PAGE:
Summary: Foreigners in a Foreign Land Believing, Belonging, and Contributing
Foreigners in a Foreign Land
Believing, Belonging, and Contributing
We are finishing our first mini series in 1 Peter, “Foreigners in a Foreign Land” (1.1-2.10) with todays message, Believing, Belonging, and Contributing. We have had a significant influx into our body and I want to share with you about what we believe what it means to be part of a church family.
Big Idea – God is constructing a spiritual house, the church, made up of individuals who are believing the gospel, belonging to, and contributing to this construction.
The Church is a Community of People Who Believe
Peter calls us living stones. We are spiritually alive because God has begotten us through the gospel. This new birth gives rise to new desires and new behaviors that are the fruit of this new life. This new birth is the work of God, even our faith is the work of God. “For by grace you have been saved through faith. And this is not your own doing; it is the gift of God, not a result of works, so that no one may boast. The fruit of being God's children is that we see Jesus the way our Father sees him, precious. That is, he is more to us than an object of interest on Sundays; He is everything to us. And when God begets us as his children we become part of God's family, the church. The bible describes the church in two ways, the universal church and the local church. The Universal church is all those who come to faith in Christ from all time and from all places. But most of the time when the New Testament speaks of the church is it talking about the local church that is an expression of the universal church.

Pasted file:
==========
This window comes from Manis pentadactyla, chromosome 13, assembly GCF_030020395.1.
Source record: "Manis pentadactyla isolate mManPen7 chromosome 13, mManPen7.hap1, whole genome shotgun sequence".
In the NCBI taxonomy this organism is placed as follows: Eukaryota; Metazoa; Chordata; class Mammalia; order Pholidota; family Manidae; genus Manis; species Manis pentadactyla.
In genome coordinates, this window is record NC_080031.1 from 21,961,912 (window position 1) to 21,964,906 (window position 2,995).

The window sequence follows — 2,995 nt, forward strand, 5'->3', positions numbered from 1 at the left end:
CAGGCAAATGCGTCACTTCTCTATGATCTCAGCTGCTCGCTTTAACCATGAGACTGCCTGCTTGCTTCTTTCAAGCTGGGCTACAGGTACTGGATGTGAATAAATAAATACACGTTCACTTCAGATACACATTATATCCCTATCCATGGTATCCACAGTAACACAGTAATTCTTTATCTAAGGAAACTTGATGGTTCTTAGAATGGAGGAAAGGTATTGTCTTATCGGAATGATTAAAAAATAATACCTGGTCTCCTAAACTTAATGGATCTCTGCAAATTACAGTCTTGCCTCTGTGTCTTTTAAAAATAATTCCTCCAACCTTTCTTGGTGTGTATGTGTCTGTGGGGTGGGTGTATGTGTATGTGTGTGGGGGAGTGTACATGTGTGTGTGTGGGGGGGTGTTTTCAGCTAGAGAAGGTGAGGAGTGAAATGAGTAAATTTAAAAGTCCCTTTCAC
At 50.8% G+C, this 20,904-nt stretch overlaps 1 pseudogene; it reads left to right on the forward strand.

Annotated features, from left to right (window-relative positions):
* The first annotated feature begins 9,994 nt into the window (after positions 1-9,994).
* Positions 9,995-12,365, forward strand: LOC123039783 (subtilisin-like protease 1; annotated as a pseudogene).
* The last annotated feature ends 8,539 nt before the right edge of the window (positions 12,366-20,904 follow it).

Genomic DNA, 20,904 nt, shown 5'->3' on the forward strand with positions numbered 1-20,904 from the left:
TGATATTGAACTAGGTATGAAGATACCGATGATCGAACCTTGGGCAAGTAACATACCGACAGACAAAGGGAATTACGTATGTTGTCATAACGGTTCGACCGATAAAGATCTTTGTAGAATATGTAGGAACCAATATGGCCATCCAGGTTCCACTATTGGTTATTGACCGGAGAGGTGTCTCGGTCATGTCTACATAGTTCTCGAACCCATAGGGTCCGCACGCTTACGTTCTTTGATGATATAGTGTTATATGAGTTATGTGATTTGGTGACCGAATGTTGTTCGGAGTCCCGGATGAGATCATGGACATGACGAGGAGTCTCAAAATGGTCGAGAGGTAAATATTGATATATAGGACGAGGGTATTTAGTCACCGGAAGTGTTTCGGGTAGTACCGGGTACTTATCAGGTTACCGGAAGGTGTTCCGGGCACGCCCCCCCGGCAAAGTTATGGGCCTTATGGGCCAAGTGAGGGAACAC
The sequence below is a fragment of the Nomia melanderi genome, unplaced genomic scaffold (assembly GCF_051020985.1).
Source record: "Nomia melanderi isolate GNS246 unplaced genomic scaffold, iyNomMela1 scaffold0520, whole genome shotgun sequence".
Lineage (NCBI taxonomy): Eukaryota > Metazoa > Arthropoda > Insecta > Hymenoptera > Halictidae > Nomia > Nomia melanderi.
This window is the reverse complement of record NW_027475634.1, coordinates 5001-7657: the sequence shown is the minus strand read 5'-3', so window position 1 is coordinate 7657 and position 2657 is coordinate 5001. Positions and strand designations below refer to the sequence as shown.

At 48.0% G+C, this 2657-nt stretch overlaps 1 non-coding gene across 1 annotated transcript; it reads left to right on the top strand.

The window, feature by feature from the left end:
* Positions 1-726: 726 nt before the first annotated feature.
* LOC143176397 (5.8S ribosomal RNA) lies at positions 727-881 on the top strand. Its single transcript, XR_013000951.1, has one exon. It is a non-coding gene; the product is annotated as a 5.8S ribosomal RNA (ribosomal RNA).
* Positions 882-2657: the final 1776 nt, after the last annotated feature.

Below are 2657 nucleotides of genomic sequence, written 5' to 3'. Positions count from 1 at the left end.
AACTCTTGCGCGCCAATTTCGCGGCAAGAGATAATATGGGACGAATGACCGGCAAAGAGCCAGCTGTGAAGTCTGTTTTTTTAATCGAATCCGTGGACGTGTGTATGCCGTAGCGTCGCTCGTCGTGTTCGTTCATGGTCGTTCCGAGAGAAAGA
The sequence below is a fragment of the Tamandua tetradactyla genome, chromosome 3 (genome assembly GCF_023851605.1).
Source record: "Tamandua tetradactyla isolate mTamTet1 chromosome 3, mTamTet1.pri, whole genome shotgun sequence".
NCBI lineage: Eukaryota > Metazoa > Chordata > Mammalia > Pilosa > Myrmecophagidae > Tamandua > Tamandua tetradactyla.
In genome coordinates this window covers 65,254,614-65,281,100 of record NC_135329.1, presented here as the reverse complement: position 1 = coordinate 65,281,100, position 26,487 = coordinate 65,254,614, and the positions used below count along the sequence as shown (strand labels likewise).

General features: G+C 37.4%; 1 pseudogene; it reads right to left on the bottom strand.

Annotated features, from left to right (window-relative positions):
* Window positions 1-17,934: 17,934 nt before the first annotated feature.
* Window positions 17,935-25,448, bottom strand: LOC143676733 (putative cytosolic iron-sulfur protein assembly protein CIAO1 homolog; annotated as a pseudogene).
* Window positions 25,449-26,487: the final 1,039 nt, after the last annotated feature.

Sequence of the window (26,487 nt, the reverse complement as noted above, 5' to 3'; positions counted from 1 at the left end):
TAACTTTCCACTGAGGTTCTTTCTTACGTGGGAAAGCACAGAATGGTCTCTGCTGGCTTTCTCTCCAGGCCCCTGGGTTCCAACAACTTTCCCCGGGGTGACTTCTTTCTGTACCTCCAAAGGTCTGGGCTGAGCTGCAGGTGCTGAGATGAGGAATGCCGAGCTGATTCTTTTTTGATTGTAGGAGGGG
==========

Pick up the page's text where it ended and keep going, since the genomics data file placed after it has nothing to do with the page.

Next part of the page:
The Church is a Community of People Who Belong
The local church is a specific group of people, in a specific place, with specific characteristics. The bible does not know Christ followers who are not part of a specific local church. All the metaphors in the New Testament point to belonging to, committed to, and yes the nasty word among some, submission to a local church. For instance a sheep does not make a flock; a stone does not make a building; a limb does not make a body; and a child does not make a family. The same is true of the descriptions of the local church. For instance, Paul writes to the church in Corinth who is made up of individuals whom he knows, is thankful for, and understands the nature of the specific problems they face. Or as he finishes the letter to the church at Rome, he greets specific individuals that he knows personally or by reputation. And when he writes the church in Philippi he tells two women to get along. It is an oxymoron to say you are a christian and not be part of a local church. To say I am part of the invisible church but not part of the visible church is like saying I am an invisible employee or an invisible member of the football team. The local church is actually God's provision for you. If you are not comfortable in the body of Christ here on earth you will not be comfortable in the body of Christ in heaven.